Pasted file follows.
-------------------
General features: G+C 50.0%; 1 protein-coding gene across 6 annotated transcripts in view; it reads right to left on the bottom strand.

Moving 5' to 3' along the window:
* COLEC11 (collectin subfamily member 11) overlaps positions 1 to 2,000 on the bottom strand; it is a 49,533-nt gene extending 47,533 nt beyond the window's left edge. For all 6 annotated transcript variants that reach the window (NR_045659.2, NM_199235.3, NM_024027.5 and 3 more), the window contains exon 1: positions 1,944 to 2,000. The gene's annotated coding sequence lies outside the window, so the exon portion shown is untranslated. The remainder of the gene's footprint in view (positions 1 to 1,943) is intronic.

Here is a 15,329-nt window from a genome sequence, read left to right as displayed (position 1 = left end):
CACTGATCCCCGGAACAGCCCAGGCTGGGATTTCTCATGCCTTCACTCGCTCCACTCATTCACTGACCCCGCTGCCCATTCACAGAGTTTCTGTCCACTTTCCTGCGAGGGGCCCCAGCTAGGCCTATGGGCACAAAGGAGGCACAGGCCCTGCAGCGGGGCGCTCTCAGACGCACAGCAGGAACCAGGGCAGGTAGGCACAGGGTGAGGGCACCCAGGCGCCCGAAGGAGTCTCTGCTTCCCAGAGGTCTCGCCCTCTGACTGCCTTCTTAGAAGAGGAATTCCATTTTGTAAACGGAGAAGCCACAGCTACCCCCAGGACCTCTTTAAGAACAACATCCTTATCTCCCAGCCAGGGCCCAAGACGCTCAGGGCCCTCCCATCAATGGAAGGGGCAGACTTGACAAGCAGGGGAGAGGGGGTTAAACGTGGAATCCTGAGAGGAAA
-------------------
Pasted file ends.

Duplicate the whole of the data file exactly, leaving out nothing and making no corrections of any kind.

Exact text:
General features: G+C 50.0%; 1 protein-coding gene across 6 annotated transcripts in view; it reads right to left on the bottom strand.

Moving 5' to 3' along the window:
* COLEC11 (collectin subfamily member 11) overlaps positions 1 to 2,000 on the bottom strand; it is a 49,533-nt gene extending 47,533 nt beyond the window's left edge. For all 6 annotated transcript variants that reach the window (NR_045659.2, NM_199235.3, NM_024027.5 and 3 more), the window contains exon 1: positions 1,944 to 2,000. The gene's annotated coding sequence lies outside the window, so the exon portion shown is untranslated. The remainder of the gene's footprint in view (positions 1 to 1,943) is intronic.

Here is a 15,329-nt window from a genome sequence, read left to right as displayed (position 1 = left end):
CACTGATCCCCGGAACAGCCCAGGCTGGGATTTCTCATGCCTTCACTCGCTCCACTCATTCACTGACCCCGCTGCCCATTCACAGAGTTTCTGTCCACTTTCCTGCGAGGGGCCCCAGCTAGGCCTATGGGCACAAAGGAGGCACAGGCCCTGCAGCGGGGCGCTCTCAGACGCACAGCAGGAACCAGGGCAGGTAGGCACAGGGTGAGGGCACCCAGGCGCCCGAAGGAGTCTCTGCTTCCCAGAGGTCTCGCCCTCTGACTGCCTTCTTAGAAGAGGAATTCCATTTTGTAAACGGAGAAGCCACAGCTACCCCCAGGACCTCTTTAAGAACAACATCCTTATCTCCCAGCCAGGGCCCAAGACGCTCAGGGCCCTCCCATCAATGGAAGGGGCAGACTTGACAAGCAGGGGAGAGGGGGTTAAACGTGGAATCCTGAGAGGAAA